Biodesix is a specialty reference lab that has traditionally focused on lung disease testing, specifically liquid biopsy for lung cancer, Pestano said. The pivot from oncology to infectious disease may not be as extreme as it might appear on the surface, however, because the firm has extensive relationships with pulmonologists, who have themselves been called up to treat COVID patients.

Biodesix adopted the Bio-Rad ddPCR systems for its rare variant testing of circulating tumor DNA in early 2015. "We've had a five-year history with Bio-Rad and Droplet Digital PCR with liquid biopsy," Pestano explained.

And, the fact that the company already had the ddPCR systems "turned out to be quite favorable," Pestano said, and "is the reason are able to keep doing what we're doing in such a rapid time."

Biodesix has two CLIA labs in the US. The one in Boulder offers ddPCR-based COVID-19 testing, while the one in De Soto, Kansas is offering antibody testing for the coronavirus.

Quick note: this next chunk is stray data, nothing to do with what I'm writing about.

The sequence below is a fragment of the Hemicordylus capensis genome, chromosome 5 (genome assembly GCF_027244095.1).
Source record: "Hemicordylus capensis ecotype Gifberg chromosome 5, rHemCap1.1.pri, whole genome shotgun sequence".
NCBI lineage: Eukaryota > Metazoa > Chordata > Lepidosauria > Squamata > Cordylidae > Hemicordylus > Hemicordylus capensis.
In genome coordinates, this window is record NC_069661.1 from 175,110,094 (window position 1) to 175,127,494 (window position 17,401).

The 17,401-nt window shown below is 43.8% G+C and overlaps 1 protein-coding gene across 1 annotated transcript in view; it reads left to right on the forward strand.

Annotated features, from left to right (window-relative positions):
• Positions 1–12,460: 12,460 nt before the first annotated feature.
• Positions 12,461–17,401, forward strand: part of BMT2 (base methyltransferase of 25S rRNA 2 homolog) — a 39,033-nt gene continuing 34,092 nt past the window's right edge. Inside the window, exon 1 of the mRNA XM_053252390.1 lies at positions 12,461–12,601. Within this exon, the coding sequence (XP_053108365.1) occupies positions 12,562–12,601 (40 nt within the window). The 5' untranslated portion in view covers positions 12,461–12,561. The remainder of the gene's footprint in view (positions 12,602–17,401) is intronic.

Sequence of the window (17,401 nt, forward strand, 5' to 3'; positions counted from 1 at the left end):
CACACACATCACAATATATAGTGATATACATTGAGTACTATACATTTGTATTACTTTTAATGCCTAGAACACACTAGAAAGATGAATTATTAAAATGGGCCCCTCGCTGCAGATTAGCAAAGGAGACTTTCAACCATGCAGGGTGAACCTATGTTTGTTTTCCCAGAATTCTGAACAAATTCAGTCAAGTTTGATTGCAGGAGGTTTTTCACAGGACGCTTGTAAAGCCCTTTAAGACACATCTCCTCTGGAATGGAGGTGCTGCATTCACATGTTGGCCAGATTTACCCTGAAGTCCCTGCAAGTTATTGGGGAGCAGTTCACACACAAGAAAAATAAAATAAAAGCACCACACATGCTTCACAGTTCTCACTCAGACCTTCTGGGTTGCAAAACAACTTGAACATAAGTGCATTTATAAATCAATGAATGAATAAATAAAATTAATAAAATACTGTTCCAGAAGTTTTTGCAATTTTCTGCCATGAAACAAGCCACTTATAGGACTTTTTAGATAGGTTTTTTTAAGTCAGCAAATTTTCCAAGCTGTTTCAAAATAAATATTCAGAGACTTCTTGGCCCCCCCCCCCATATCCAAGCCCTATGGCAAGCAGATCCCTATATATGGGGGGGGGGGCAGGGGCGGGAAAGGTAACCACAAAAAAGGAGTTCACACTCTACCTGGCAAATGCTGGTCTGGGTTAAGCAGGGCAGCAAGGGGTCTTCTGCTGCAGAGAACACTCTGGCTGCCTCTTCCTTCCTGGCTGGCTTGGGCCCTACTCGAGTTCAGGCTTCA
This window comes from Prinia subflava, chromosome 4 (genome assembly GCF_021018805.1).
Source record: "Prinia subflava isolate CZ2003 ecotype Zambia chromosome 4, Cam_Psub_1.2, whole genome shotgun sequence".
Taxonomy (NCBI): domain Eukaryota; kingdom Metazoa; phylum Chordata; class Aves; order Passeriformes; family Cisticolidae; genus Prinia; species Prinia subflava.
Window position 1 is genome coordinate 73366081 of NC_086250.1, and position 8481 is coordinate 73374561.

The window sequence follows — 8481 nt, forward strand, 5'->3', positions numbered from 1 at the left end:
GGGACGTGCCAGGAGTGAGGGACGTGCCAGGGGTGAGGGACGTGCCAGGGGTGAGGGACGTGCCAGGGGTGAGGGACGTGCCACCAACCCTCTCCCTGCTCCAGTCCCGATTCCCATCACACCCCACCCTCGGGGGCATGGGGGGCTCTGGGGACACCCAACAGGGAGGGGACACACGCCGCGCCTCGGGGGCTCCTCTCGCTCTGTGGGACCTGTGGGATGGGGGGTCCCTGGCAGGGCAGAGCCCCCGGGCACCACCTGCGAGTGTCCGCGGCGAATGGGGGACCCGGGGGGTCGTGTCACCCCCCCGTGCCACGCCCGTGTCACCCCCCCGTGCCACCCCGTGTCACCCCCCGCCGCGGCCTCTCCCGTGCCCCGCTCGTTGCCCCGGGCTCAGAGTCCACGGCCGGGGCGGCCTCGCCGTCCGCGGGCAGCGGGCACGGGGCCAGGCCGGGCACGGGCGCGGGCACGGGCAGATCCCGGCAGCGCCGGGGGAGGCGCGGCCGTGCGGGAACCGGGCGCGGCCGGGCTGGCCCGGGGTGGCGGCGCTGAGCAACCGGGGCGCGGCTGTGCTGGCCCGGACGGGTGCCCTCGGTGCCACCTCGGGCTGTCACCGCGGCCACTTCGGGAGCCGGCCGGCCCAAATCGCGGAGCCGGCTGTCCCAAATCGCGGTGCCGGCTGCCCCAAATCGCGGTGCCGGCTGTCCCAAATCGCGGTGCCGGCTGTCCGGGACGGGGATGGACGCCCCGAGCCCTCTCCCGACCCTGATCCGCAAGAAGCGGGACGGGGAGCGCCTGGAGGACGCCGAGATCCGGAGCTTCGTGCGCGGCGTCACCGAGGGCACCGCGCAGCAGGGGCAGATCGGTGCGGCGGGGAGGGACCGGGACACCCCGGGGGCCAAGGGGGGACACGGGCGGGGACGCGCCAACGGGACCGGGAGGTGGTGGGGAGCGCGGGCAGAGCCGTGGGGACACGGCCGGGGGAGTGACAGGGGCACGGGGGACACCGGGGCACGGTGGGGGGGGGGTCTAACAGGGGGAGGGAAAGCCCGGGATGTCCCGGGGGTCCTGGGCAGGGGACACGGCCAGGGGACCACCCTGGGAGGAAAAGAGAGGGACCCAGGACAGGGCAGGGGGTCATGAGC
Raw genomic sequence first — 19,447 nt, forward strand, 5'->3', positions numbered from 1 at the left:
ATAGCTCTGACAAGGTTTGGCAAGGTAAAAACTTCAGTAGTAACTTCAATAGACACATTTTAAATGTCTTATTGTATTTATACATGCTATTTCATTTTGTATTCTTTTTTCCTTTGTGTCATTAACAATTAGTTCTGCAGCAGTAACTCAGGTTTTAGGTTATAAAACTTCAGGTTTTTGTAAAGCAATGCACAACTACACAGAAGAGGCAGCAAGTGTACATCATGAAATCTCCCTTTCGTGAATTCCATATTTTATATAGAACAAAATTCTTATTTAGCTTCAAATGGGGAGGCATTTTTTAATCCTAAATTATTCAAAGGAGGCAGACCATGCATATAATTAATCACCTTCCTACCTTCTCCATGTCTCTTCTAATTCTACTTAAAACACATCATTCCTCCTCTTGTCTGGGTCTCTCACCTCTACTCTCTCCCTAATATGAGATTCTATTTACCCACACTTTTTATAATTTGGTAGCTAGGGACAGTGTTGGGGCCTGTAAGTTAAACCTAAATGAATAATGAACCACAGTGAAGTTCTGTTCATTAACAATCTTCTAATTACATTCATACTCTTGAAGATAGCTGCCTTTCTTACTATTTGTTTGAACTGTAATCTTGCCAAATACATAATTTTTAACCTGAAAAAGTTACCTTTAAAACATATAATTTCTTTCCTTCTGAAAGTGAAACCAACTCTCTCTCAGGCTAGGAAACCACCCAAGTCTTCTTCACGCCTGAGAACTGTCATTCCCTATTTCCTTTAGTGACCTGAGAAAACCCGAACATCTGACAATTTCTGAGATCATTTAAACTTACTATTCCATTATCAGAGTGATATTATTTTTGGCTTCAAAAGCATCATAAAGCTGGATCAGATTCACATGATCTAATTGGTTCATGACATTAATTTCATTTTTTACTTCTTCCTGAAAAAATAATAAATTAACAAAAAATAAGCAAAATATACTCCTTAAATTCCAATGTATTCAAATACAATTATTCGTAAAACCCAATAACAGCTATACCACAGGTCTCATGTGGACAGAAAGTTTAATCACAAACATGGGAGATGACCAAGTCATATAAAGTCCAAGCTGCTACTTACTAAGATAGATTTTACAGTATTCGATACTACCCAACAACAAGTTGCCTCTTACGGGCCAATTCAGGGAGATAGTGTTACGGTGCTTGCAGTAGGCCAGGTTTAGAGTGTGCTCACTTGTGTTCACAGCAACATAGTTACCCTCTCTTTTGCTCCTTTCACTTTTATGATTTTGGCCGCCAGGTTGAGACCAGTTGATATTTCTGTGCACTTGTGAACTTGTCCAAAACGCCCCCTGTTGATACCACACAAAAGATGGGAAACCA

When the COVID-19 pandemic initially hit the US , the firm was undecided about whether to shift gears from its core business, Pestano said. "I think the feeling back then was that the large labs would handle the testing," he said.

But as the pandemic developed, Biodesix realized, "We have capacity, we have instruments, we have knowledge, we have the people, and we have a partnership with Bio-Rad," so the firm started with a strategy to focus on Colorado, and "join in the fight," Pestano said.

Early on, Bio-Rad and Biodesix both pursued EUA submission. Bio-Rad's platform was approved along with an assay, and FDA gave the feedback that since the Biodesix assay was so similar, the firm should just fall under the Bio-Rad EUA, Pestano said.